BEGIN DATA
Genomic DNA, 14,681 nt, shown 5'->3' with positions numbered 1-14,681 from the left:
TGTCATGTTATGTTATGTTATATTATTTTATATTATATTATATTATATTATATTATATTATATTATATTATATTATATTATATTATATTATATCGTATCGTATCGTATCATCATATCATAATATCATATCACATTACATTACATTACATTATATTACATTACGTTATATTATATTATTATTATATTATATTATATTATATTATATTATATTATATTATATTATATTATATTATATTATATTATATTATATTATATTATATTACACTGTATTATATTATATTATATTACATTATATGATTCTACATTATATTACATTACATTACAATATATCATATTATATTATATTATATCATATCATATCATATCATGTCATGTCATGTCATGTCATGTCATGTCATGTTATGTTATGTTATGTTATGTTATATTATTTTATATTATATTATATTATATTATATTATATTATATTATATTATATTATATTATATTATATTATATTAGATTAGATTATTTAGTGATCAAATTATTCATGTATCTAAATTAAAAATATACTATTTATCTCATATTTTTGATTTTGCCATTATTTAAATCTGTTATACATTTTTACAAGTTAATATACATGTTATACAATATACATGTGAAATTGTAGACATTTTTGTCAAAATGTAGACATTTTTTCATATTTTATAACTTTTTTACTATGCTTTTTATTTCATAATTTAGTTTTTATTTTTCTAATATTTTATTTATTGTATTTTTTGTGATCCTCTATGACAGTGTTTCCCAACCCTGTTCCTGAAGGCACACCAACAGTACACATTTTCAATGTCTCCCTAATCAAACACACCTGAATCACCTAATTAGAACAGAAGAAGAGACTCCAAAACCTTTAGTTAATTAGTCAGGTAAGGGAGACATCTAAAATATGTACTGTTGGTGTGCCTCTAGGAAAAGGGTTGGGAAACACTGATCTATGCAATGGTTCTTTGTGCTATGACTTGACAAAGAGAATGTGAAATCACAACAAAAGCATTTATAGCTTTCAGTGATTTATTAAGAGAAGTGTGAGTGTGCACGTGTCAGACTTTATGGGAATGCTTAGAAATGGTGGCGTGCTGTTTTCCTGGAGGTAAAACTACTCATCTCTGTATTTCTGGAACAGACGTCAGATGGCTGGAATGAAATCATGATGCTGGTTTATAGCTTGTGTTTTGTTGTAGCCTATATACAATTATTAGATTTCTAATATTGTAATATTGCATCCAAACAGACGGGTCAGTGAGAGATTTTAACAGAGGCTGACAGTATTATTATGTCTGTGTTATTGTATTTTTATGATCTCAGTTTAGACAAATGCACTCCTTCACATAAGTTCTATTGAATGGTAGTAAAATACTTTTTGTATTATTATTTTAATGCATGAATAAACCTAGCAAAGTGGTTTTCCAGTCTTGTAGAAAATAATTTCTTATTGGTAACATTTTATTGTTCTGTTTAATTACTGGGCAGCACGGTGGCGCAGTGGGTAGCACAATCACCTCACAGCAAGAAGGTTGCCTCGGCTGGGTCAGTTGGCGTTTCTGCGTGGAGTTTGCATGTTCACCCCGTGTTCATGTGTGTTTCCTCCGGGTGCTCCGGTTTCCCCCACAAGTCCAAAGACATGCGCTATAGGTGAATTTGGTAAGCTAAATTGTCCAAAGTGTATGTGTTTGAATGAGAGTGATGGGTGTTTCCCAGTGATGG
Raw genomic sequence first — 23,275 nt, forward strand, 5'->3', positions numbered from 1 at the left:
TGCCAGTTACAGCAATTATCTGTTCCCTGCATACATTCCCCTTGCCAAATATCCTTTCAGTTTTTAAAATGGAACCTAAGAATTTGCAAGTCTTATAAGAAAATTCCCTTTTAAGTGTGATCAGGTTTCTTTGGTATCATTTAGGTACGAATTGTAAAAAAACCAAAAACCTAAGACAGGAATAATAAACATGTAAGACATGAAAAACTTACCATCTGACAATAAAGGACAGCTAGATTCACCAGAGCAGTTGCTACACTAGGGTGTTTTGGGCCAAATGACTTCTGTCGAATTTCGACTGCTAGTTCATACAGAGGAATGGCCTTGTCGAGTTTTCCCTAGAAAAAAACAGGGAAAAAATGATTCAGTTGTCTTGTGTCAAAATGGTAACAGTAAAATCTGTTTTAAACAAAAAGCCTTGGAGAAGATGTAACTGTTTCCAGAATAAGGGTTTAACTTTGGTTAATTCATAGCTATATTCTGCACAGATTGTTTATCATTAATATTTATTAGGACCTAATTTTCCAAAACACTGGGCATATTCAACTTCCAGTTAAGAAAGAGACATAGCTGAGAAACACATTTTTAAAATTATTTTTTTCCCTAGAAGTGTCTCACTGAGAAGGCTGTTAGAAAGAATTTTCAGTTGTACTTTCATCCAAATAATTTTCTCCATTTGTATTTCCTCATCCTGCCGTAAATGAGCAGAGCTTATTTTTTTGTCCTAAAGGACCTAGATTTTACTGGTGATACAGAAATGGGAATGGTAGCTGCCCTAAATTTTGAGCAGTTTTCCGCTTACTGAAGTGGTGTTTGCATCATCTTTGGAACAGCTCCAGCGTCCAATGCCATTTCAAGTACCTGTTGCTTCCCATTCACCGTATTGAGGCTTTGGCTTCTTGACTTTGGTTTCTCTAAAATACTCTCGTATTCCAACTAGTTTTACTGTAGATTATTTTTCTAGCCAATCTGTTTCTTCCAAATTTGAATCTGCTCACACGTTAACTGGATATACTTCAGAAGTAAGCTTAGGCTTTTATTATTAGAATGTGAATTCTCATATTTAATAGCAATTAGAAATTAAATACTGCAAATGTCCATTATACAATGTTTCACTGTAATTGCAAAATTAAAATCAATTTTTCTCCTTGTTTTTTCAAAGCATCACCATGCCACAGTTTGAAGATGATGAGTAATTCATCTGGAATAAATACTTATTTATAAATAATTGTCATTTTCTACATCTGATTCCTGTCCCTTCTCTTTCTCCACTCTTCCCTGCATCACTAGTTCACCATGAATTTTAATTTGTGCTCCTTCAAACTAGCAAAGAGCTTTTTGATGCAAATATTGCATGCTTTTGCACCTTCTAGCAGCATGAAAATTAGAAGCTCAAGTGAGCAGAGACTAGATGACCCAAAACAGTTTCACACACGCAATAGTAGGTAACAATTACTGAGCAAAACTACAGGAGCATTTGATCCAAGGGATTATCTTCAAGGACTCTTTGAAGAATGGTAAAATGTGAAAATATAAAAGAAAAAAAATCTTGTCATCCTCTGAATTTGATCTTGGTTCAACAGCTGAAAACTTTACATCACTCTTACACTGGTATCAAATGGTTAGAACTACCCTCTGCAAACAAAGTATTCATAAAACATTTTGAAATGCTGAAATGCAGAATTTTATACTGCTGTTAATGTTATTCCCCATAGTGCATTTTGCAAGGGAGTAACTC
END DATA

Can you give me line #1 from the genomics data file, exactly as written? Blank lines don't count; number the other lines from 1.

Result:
Genomic DNA, 14,681 nt, shown 5'->3' with positions numbered 1-14,681 from the left: